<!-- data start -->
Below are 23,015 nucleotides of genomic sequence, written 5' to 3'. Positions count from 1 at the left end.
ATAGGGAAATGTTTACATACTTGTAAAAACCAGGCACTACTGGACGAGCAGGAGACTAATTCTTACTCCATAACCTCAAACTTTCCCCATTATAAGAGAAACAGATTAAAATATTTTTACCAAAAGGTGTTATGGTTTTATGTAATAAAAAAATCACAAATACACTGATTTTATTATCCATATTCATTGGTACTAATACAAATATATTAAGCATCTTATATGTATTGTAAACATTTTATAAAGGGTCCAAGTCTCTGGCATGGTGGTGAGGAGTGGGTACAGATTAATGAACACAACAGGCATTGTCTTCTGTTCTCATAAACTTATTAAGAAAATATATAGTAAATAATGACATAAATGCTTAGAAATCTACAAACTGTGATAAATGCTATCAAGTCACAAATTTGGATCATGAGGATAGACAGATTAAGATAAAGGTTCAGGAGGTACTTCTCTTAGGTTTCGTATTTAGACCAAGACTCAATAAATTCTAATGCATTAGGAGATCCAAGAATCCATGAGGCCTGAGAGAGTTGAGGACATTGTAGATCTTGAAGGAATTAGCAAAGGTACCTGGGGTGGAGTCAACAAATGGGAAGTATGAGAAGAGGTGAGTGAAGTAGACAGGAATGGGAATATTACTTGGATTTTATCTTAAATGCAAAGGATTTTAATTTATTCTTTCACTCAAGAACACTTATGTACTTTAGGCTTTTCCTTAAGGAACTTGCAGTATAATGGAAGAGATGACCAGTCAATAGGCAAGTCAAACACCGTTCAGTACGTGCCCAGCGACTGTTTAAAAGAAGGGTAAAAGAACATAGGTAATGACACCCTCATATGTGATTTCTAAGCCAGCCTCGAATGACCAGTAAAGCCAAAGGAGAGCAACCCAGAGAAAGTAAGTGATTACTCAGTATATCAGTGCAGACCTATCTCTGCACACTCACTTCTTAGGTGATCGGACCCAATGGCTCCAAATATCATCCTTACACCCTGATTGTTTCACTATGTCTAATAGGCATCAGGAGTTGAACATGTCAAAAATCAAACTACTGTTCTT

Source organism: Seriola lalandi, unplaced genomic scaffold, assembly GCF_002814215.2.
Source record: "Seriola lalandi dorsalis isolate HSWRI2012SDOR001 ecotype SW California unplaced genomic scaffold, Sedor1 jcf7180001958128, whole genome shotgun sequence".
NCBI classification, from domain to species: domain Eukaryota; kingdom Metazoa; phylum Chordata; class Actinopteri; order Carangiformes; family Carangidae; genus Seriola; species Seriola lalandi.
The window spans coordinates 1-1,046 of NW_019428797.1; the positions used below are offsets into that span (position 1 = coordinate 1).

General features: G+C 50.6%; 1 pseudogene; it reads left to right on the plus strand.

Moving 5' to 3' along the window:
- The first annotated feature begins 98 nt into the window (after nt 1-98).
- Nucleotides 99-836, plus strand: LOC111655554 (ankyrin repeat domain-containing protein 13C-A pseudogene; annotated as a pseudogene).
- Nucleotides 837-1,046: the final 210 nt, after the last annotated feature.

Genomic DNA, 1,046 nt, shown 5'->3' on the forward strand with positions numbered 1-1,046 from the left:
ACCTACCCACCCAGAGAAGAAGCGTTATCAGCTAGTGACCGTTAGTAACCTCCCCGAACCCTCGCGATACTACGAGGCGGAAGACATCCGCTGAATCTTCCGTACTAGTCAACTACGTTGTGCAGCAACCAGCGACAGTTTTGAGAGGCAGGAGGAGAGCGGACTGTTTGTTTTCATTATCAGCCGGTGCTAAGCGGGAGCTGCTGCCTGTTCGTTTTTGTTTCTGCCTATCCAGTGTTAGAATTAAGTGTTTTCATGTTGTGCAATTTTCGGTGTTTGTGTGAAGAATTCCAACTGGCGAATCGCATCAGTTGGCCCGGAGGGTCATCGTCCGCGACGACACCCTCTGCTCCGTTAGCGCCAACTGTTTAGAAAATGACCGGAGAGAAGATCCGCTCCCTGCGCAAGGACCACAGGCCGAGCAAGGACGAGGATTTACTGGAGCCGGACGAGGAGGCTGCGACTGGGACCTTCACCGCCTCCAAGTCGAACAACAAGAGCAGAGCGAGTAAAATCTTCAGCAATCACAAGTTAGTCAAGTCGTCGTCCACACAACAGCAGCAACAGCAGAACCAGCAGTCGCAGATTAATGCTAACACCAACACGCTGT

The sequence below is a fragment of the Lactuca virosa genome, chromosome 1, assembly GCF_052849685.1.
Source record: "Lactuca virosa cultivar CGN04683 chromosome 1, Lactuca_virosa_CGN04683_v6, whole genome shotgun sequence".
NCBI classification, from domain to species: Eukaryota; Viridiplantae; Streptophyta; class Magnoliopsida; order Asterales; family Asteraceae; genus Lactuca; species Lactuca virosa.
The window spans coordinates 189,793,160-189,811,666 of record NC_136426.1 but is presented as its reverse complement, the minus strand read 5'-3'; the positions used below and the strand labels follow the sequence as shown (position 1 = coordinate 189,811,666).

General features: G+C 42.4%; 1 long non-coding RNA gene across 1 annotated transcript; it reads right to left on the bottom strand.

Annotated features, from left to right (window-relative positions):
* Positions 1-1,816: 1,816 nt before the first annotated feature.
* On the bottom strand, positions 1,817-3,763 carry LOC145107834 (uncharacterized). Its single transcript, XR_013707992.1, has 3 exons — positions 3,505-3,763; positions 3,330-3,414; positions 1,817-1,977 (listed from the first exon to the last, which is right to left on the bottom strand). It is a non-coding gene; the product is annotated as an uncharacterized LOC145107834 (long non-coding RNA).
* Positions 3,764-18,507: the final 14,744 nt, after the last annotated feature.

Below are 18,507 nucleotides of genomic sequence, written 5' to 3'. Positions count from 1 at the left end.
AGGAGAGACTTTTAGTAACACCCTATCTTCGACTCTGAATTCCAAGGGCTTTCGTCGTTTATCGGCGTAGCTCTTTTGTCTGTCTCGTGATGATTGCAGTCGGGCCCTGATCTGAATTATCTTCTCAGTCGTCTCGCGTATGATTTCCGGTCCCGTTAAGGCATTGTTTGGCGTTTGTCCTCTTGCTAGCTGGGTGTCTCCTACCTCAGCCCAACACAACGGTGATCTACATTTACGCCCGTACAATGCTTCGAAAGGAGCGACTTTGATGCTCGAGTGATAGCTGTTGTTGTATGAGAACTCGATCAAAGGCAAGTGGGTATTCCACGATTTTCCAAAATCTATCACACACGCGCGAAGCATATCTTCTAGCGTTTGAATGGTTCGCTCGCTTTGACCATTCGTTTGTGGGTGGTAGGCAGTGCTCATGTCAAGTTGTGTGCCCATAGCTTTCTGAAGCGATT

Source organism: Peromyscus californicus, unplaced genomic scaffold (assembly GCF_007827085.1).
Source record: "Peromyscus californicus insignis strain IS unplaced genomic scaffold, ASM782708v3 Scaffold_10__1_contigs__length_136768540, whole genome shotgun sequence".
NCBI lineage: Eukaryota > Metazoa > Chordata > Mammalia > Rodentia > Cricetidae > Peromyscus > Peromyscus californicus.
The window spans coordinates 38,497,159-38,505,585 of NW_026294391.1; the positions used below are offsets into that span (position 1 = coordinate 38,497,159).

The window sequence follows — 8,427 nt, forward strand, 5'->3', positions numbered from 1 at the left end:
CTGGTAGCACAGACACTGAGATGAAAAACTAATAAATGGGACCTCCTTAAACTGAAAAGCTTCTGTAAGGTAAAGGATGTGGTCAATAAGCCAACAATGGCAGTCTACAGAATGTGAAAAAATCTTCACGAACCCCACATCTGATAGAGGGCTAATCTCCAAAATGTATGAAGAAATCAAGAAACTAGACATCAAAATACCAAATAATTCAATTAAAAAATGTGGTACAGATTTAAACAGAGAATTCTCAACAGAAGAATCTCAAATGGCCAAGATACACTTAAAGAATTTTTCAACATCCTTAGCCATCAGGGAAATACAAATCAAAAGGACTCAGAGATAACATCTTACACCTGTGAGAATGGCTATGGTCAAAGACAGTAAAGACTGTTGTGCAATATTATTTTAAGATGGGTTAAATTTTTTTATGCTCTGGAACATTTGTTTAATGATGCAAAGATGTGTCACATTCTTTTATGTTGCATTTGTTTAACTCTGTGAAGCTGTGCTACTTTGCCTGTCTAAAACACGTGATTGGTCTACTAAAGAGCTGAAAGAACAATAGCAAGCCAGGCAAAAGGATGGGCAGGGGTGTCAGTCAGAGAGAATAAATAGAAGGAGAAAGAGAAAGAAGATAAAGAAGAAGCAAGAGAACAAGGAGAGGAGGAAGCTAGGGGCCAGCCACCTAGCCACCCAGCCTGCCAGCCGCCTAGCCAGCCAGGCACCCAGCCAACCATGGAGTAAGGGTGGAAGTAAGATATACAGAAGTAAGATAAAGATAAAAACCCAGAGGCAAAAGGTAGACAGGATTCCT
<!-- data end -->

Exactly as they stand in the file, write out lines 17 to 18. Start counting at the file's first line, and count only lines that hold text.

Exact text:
The window spans coordinates 189,793,160-189,811,666 of record NC_136426.1 but is presented as its reverse complement, the minus strand read 5'-3'; the positions used below and the strand labels follow the sequence as shown (position 1 = coordinate 189,811,666).

General features: G+C 42.4%; 1 long non-coding RNA gene across 1 annotated transcript; it reads right to left on the bottom strand.